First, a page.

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(SAN FRANCISCO) – Attorney General Bill Lockyer announced the San Francisco County Superior Court today approved the settlement of litigation that has led Pharmacia to reformulate its popular anti-diarrheal product Kaopectate so it no longer contains dangerous levels of lead.
"Hundreds of thousands of consumers in California and across the country – including pregnant women and children – ingested Kaopectate and generic versions for years without knowing the products contained enough lead to pose a health risk," said Lockyer. "This litigation and settlement benefit families nationwide by substantially reducing a significant source of exposure to lead."
In November 2001, Lockyer brought a lawsuit on behalf of the People under Proposition 65, the landmark California toxics initiative enacted by voters in 1986. He prosecuted the action jointly with the Bay Area-based Center for Environmental Health (CEH), which brought the case to the attention of the Attorney General's Office.
"This case proves how valuable Proposition 65 can be in protecting public health," said Michael Green, executive director of CEH. "Some of these products, including Children's Kaopectate, will have more than 95 percent of their lead removed, and that protects families. The fact that these products will be reformulated nationally means that consumers across the nation will be protected from lead."
Kaopectate has been on the market for more than 50 years. It is the largest selling anti-diarrheal with an attapulgite clay-based formula. Attapulgite clay contains high levels of lead. Lead can impair fertility in men and women, and cause neurological damage to fetuses. In children, lead exposure can cause brain damage, kidney damage, impaired growth, hearing loss and other health problems.
Lead has been officially listed under Proposition 65 as a substance known by the state to cause reproductive harm since 1988. Additionally, it has been listed as a known cancer-causing substance since 1993. Proposition 65 requires most businesses and manufacturers to provide "clear and reasonable" warnings when they expose people to known carcinogens or reproductive toxins.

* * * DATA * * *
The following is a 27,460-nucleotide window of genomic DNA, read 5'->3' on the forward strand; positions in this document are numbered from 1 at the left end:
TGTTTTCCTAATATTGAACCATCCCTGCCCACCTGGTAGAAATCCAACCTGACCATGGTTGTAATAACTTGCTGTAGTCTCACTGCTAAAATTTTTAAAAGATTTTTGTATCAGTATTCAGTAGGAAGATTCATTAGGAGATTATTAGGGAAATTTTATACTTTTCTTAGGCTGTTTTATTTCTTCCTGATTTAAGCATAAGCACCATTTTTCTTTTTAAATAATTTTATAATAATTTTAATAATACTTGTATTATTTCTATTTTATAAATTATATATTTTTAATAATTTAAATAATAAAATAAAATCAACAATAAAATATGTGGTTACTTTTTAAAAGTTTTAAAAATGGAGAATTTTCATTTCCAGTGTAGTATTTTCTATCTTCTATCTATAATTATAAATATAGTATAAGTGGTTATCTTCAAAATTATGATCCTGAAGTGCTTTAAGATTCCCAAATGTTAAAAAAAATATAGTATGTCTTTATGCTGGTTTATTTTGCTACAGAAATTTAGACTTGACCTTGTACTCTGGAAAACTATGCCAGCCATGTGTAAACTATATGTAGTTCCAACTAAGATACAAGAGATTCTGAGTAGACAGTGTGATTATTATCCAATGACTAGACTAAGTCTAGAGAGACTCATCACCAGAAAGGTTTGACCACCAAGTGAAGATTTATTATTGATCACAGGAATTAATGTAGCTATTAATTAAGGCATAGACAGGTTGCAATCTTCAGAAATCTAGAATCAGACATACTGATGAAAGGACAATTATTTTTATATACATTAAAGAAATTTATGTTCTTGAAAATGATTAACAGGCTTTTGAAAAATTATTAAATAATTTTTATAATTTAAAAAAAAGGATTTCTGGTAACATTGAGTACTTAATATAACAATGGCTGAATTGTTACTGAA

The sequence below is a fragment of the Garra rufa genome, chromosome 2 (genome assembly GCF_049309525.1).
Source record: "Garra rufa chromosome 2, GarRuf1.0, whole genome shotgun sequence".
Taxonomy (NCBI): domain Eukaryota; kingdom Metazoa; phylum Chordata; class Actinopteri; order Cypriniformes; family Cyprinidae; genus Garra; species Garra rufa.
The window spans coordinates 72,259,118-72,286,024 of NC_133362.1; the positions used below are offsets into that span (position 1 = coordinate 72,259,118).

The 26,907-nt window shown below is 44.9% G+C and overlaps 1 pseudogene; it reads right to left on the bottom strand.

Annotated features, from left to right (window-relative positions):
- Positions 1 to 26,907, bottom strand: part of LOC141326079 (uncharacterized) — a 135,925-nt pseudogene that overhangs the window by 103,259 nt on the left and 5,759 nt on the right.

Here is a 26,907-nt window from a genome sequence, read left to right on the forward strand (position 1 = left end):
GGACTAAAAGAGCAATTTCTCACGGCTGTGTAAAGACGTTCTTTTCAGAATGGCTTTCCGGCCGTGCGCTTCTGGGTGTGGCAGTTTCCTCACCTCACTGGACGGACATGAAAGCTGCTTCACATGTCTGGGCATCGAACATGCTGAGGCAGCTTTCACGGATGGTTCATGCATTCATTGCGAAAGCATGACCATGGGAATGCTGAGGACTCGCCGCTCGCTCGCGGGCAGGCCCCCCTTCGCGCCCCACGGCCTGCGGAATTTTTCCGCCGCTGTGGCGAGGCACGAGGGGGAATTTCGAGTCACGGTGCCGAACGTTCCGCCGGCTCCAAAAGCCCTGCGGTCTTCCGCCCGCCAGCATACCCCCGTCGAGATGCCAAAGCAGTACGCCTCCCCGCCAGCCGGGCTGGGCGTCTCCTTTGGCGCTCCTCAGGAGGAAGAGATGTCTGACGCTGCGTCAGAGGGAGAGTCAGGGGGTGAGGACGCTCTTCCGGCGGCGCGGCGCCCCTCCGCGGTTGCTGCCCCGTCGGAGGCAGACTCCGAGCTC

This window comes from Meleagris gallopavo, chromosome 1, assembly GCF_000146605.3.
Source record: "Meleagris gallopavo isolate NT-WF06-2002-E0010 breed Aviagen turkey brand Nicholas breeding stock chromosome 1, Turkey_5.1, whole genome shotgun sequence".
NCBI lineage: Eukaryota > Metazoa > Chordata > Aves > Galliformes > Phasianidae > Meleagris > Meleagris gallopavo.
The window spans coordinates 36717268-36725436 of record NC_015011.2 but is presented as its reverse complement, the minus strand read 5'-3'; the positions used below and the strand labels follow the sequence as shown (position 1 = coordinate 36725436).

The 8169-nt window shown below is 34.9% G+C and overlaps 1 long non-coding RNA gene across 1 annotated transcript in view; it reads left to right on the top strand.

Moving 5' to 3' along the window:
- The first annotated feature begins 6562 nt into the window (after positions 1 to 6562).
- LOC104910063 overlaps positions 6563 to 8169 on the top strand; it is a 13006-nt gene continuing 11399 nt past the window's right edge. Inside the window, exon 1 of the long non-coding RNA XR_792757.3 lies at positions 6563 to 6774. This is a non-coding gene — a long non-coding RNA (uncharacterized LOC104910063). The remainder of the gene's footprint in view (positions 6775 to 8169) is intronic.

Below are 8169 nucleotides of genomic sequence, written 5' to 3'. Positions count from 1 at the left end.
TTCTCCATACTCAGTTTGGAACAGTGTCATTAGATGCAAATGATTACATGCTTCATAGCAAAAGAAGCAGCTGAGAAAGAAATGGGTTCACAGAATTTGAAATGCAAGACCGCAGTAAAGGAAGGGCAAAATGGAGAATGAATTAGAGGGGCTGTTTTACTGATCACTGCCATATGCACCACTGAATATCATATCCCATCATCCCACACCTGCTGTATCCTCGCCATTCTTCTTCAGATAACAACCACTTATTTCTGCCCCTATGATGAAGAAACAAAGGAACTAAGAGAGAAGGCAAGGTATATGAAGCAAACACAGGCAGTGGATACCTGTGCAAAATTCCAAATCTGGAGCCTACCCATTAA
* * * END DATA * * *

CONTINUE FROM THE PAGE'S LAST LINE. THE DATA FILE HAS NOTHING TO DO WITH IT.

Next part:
Lockyer and the CEH filed separate Proposition 65 lawsuits – ultimately consolidated – after testing Kaopectate and generic brands for lead. Both sets of tests found that the lead levels exceeded the threshold that triggers Proposition 65's warning requirement.
As a result of the litigation, Pharmacia began reformulating Kaopectate to remove most of the lead hazard. The court-approved settlement provides financial incentives for Pharmacia to quickly complete the reformulation: The faster and more extensively Pharmacia removes lead from Kaopectate, the less it will pay in civil penalties, starting from a base figure of $1 million.
To date, Pharmacia has removed at least 80 percent of the lead from the liquid version. The reduction places the lead level below the quantity that poses a significant health risk, and below the Proposition 65 warning threshold.
The reformulated liquid already is on drug store shelves in California and across the nation. However, consumers should be alert to the fact that some of the old liquid product may still be in stores and homes. Bottles with the reformulated liquid can be identified easily because their labels say, "New, Improved." Pharmacia also manufactures Kaopectate in caplet form. The company has not yet reformulated the caplets.
The amount that Pharmacia will pay in civil penalties cannot be determined at this time. To the extent it reformulates the caplets, and further refines the liquid formula to remove more lead, its penalties will be further reduced.
Another defendant in the case, Li'l Drug Store, formerly distributed a small amount of one anti-diarrheal product that contained attapulgite clay. But after the lawsuits were filed, it ceased distributing the product in California in December 2001.
The settlement requires Pharmacia and Li'l Drug Store to place Proposition 65 warnings on any unreformulated products.
Settlements have not been reached with other defendants in the litigation, including Rite Aid, Walgreens, Hi-Tech Pharmacal and Columbia Laboratories. Negotiations with these defendants are continuing. In the meantime, however, none of these defendants are shipping, distributing or selling high-lead attapulgite anti-diarrheal products in California.